You’re Never Weird on the Internet (Almost): A Memoir [Kindle]


I’ve made it no secret about loving Felicia Day in the past. And I’m more than proud admitting that I’d give away my entire Superman comic book collection for a date with Felicia Day (Sorry, Kal El, Amazonians before Kryptonians), so buying a memoir about Felicia Day’s life, and rise to fame was an easy sell for yours truly. Felicia Day, for the uninitiated is a very prominent character actress and web celebrity who has appeared in shows like “Supernatural” and “Eureka” and gained acclaim in the early aughts for her web show “The Guild,” one of the earliest web shows to every premiere online. Since then she’s been a consummate web celebrity and red haired geek Goddess, and she finally lets fans see a new side of her beyond the cameras, and convention booths. After consuming every page of “You’re Never Weird…,” I admire Ms. Day so much more now than ever.

“You’re Never Weird…” is partly an auto biography, partly a memoir of how Felicia Day struggled to fit in in her life, and mostly about how she’s dealt with the overwhelming need to be perfect her entire life, which is connected to a severe mental illness. Day acknowledges that constantly and uses “You’re Never Weird…” to convey inner monologues and her own feelings of self doubt that seem all too familiar to me. “You’re Never Weird…” is a very personal and funny memoir with an undercurrent of sadness that lets you get intimate with Felicia Day without earning a restraining order. Thankfully the red haired pixy a million fan boys and girls love is as interesting and unusual in her personal life as she is in public. She’s incredibly intelligent, has earned literally everything in her life, and yes is just as flawed a human being as her fans are.

Day opens up about a lot of interesting and funny moments in her life, which include her mother’s need to get her to experience her first kiss, nearly being knocked unconscious while performing in a production of “To Kill a Mockingbird,” and her inevitable terrifying obsession with “World of Warcraft” that led to a near nervous breakdown. While a lot of the memories range from laugh out loud funny, to just surreal, most of Day’s anecdotes are prefaced with her having a panic attack, or sobbing in her car or in a corner to herself. Day stresses her battle with mental illness and how it almost nearly destroyed her life. Day admits with a bittersweet series of recollections how she battled depression, anxiety, and OCD, and ultimately never really won. For folks with a mental illness, the battle is ongoing, and Day is a person you’ll root for, even though you know how she’s fared of late.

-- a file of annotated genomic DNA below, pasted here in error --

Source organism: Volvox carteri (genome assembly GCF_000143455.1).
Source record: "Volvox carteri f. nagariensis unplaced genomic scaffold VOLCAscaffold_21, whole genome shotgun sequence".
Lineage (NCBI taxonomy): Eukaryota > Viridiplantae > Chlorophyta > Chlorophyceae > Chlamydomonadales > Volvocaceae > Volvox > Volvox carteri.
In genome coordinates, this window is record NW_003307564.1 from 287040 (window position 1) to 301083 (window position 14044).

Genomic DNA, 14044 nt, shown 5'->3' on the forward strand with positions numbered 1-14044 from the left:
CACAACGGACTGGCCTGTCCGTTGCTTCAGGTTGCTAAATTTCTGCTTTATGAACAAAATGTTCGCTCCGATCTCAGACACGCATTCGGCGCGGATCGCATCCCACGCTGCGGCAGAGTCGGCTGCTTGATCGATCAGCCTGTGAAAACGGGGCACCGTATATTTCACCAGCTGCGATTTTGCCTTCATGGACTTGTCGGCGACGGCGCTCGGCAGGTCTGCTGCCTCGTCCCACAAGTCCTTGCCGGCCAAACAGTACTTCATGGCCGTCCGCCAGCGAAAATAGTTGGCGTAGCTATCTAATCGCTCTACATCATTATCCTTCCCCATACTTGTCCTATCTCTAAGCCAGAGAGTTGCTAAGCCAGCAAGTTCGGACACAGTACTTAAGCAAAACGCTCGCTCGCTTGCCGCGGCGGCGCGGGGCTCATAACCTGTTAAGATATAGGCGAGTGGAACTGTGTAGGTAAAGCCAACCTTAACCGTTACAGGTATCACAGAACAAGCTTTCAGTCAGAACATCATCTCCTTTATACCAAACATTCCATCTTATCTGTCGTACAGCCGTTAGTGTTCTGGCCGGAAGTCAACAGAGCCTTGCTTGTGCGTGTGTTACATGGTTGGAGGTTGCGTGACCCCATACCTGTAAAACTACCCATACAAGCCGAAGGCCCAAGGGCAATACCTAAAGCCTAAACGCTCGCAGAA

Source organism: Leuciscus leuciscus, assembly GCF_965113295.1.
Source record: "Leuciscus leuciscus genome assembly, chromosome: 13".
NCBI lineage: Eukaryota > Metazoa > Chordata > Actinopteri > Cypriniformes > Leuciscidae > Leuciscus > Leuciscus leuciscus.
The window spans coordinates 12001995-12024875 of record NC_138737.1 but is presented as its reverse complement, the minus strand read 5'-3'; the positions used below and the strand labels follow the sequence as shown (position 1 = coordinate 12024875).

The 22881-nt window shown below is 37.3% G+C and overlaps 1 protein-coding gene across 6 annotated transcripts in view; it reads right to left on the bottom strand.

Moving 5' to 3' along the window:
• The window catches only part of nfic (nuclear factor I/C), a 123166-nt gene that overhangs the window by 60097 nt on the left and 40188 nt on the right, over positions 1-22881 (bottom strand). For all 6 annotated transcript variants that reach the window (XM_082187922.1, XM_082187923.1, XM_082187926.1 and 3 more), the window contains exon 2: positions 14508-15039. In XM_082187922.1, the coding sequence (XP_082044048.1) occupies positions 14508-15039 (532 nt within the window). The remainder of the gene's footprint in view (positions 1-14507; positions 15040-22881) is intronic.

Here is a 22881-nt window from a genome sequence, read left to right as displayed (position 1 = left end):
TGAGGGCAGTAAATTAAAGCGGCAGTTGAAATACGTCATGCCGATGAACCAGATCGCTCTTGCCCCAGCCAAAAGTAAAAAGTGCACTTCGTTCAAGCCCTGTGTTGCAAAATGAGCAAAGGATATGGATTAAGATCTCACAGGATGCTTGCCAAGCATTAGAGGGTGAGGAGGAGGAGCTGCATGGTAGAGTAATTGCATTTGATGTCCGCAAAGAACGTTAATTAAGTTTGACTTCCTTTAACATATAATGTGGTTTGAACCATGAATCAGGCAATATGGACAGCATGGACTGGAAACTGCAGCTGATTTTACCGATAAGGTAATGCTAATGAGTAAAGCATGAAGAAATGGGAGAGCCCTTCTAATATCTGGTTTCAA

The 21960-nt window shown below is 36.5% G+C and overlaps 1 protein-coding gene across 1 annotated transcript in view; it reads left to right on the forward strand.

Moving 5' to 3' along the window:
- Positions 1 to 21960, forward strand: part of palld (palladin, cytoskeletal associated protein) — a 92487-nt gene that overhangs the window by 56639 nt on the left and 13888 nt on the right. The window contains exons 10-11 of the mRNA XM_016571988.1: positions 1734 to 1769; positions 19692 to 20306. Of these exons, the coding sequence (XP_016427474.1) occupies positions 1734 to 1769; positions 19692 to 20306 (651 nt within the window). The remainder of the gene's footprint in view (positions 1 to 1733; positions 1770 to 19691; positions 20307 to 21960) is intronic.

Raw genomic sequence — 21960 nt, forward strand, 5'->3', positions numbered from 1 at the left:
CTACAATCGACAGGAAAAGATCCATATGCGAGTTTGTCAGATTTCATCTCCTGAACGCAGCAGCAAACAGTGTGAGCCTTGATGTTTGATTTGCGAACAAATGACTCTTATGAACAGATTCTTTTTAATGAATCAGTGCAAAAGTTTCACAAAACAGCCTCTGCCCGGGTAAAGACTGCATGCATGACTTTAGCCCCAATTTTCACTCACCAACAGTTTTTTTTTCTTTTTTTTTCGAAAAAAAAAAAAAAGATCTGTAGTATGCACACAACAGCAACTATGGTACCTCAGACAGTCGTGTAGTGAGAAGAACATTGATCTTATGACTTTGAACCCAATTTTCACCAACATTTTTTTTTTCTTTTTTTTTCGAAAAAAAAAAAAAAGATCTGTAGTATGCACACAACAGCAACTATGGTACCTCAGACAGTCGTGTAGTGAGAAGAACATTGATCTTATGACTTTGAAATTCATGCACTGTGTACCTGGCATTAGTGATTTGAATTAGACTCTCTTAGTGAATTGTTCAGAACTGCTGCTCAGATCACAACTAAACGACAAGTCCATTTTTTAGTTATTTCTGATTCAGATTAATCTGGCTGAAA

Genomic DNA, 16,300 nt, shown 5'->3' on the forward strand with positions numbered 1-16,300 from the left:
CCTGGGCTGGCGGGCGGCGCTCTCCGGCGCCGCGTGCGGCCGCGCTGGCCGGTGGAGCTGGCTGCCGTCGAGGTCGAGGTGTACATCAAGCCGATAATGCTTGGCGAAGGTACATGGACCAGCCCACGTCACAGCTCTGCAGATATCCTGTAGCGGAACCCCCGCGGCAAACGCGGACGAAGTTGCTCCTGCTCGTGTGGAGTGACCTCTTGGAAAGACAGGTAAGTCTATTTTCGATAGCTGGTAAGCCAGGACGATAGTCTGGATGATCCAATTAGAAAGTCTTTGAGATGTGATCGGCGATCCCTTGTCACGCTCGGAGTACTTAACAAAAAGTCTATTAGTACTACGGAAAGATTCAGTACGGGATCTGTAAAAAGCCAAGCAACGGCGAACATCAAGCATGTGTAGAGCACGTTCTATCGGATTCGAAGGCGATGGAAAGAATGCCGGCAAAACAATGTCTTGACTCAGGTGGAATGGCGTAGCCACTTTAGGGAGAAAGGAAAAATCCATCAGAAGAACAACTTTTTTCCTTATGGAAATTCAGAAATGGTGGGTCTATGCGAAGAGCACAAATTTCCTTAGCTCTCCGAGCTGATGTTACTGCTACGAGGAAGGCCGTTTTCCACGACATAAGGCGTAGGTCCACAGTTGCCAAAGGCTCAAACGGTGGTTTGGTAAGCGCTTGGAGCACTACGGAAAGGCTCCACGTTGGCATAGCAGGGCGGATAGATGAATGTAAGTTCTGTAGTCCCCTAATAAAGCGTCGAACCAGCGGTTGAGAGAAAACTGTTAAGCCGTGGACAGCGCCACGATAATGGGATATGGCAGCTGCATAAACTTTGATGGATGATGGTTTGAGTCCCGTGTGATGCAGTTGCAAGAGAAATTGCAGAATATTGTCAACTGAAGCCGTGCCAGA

There’s no real antagonist in her rise to fame except herself. She becomes addicted to “World of Warcraft” sabotaging her career, almost like a subconscious fear of success, and spends most of the book bashing herself even when she becomes a huge celebrity at major comic book conventions. She’s definitely someone whose own tendency for self sabotage threatens her livelihood at every turn, but like anyone with a mental illness, she’s doing battle every single day and by the end of the memoir seems to be trying hard to soak it all in and appreciate it. She’s definitely appreciative of her fans, but still can never quite get over her tendency to undermine every accomplishment she’s ever had. Felicia Day is one of the first legitimate internet celebrities, completely defied stereotypes that women were not gamers, and was one of the very first people who transformed the internet in to a valid platform for a television show.

Before big corporations began creating their own shows and reviving classic shows, Felicia Day was there picking through garbage to decorate her hit web series “The Guild,” and asking for donations to continue her show before Indiegogo or Kickstarter were common place for independent artists. What’s daunting and heartbreaking is reading about her confrontation with her own mortality and having her life almost destroyed during a debacle in 2014 involving online stalkers that add a human stroke to Felicia Day, who is often seen so cheery and welcoming during conventions and appearances. Cheery and welcoming she prides herself in being, but she’s also human and flawed. “You’re Never Weird…” is a funny, earnest, and very entertaining memoir, and should be read not just by fans of Day, but by aspiring artists, aspiring web celebrities, and most of all, sufferers of mental illness.